So what the graph that we’re looking at here, I mean, there’s a reason why this is happening. This just doesn’t happen. But the reason this is happening is you could not have this happen. If we didn’t have a lot of fuel in the Gulf of Mexico, of course, fuel is there for storms here to intensify. This is a chart that looks Gulf of Mexico. Water temperature is what we call sea surface temperatures over the year. So of course, you know, we’re cool in the Gulf of Mexico, whereas elsewhere in the winter months in the spring, we peak out or the spring we increase, we peak out in the summer, and this is a depiction of the last 10 years on a daily basis of water temperatures in the Gulf of Mexico and the last three or four weeks we’ve increased markedly. And the final point that you see here means that we have the warmest water temperatures in the Gulf of Mexico that we’ve had on the last 10 years as of today.
Jon Davis (00:18:43):
That’s why we’re talking about this today is because the fuel for these storms in the Gulf of Mexico. And that’s yet the item of concern, especially for Laura. Laura is going to have the warmest water cup workers we’ve seen in 10 years and the combination of atmosphere, conditions, which look very favorable for RI or rapid intensification. So is that the incomes over Cuba, it’s going to hit warm water without, without windshear to, to degrade it, right? So it has the combination of fuel and a lack of degradation from atmospheric conditions. It has the two key variables that come into play when you’re dealing with systems here that rapidly intensified prior to landfall. That’s why we’re concerned about Laura for the middle of this week. Yes.
Greg White (00:19:37):
On the map, John is going to hit farther towards Lake Charles towards the West of Louisiana, or as of right now, a kind of center, we gotta be a little bit careful with points in situations like this, but right now the Texas Louisiana border looks like that would be the area that would be most likely, however, this is going to be a bigger storm. So as it intensifies and becomes larger, so it would not to focus on that particular area. Houston Metro area absolutely has to watch this extremely closely as does most of Louisiana. So I wouldn’t fix too much on the exact landfall cause you know, hurricanes can be very big systems at times. And so that whole region here near the Texas Louisiana coast and extended out a hundred or 150 miles, everyone in that zone needs to watch this extremely close.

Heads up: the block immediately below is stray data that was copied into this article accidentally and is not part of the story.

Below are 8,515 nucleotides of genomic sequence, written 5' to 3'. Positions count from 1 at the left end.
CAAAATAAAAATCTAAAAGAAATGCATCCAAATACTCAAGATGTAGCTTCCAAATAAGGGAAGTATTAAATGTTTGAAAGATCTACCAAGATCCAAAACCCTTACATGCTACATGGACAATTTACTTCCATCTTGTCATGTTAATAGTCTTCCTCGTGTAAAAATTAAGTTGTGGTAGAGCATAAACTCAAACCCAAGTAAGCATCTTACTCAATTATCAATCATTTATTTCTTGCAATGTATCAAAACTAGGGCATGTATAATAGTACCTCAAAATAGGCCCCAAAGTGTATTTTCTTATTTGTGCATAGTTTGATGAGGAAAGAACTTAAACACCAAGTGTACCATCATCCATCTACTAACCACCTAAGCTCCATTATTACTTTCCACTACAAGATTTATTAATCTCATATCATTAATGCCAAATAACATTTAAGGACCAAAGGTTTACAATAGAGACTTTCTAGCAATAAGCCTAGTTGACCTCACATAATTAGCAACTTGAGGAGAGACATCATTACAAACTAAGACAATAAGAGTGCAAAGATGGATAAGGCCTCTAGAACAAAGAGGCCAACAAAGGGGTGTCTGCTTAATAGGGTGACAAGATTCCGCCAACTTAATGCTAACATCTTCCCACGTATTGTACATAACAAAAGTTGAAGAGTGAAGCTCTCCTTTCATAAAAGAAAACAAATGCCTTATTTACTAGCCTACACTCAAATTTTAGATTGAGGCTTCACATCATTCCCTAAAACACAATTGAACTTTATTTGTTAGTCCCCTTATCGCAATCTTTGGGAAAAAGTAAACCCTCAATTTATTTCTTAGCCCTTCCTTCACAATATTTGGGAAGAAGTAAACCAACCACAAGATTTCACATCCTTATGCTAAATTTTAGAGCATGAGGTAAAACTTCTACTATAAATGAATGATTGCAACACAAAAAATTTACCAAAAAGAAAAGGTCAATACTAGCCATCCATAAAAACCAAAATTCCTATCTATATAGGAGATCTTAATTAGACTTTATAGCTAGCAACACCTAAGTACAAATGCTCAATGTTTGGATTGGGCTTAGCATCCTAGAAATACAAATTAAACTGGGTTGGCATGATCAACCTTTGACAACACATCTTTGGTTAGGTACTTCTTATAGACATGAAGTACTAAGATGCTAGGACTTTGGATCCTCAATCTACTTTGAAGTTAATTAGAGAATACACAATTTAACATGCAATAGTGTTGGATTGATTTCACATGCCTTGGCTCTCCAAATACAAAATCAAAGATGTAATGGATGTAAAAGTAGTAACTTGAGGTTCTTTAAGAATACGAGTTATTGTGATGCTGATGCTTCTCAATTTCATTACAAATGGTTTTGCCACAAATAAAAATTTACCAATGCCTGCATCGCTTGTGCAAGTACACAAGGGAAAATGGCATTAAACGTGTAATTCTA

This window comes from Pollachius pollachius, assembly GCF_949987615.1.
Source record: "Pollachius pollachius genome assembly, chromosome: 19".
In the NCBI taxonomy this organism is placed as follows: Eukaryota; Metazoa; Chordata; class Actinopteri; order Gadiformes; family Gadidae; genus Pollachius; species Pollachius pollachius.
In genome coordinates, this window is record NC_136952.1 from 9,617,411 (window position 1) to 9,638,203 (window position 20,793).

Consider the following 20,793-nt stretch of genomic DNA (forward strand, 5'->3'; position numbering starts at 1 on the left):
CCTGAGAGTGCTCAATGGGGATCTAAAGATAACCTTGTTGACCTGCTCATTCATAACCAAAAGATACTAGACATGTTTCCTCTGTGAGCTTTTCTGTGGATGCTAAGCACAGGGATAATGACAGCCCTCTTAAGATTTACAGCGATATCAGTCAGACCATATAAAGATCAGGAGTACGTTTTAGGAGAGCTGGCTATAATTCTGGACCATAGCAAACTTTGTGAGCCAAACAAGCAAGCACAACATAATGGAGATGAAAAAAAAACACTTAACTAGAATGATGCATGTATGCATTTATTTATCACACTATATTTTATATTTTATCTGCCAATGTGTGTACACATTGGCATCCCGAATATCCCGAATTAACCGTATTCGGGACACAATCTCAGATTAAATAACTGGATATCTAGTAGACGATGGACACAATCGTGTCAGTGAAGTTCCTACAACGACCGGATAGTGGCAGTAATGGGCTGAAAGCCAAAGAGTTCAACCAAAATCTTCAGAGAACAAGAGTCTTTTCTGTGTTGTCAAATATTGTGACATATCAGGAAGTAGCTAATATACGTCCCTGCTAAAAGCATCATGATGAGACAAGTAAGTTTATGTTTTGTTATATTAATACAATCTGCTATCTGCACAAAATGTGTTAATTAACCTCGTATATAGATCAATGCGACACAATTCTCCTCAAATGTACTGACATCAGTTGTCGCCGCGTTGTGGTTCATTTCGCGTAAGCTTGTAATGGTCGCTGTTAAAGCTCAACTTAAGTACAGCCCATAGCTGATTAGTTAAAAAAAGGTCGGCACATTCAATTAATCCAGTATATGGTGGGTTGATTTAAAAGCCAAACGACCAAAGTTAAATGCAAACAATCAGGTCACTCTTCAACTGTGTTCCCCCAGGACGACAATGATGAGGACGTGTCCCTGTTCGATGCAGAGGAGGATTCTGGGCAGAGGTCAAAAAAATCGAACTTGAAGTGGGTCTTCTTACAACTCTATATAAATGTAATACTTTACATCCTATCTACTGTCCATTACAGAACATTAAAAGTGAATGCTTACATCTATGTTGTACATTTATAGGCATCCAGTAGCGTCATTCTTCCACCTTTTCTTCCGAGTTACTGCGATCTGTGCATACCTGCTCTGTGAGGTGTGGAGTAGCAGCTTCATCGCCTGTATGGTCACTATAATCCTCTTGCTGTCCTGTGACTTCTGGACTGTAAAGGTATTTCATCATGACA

Scott Luton (00:20:31):
Mm Hmm. All right. So, uh, really appreciate what you and your team are doing during these times. You’re working double overtime. It seems, uh, conducting webinars sessions each morning. And, uh, especially from a, uh, a global supply chain standpoint, which is, is, is so fascinating how weather
Greg White (00:20:48):
Scott Luton (00:20:49):
Blockchain come together and someone with your background and how they can share insights and perspective that is more nuanced than a lot of other stuff out there. So tell us more about, um, these, these daily webinars that you’re offering and any other resources that the risk pulse and the resilience three 60 teams are offering industry.
Jon Davis (00:21:10):
Yes, we call this storm mode and storm mode means that when we see a significant threatening situation in this place to the supply chain, then we tend to do daily webinars until the threat has passed. That started this morning. If yesterday wasn’t Sunday, we probably would have started yesterday morning and that will continue tomorrow morning, Wednesday morning, possibly Thursday morning. And it’s there to help individuals and businesses prepare ahead of time. Number one for people, make sure your people are safe. Number two, for products, and to take contingencies as to begin to do things here, there’s about two days here, you know, until late Wednesday that you can prepare and try to mitigate some of the risks, especially for the people, you know, your workers, people in general, your families, then the product is secondary as to looking at contingencies and changing overall product within the supply chain to prepare and mitigate risks and your specific operations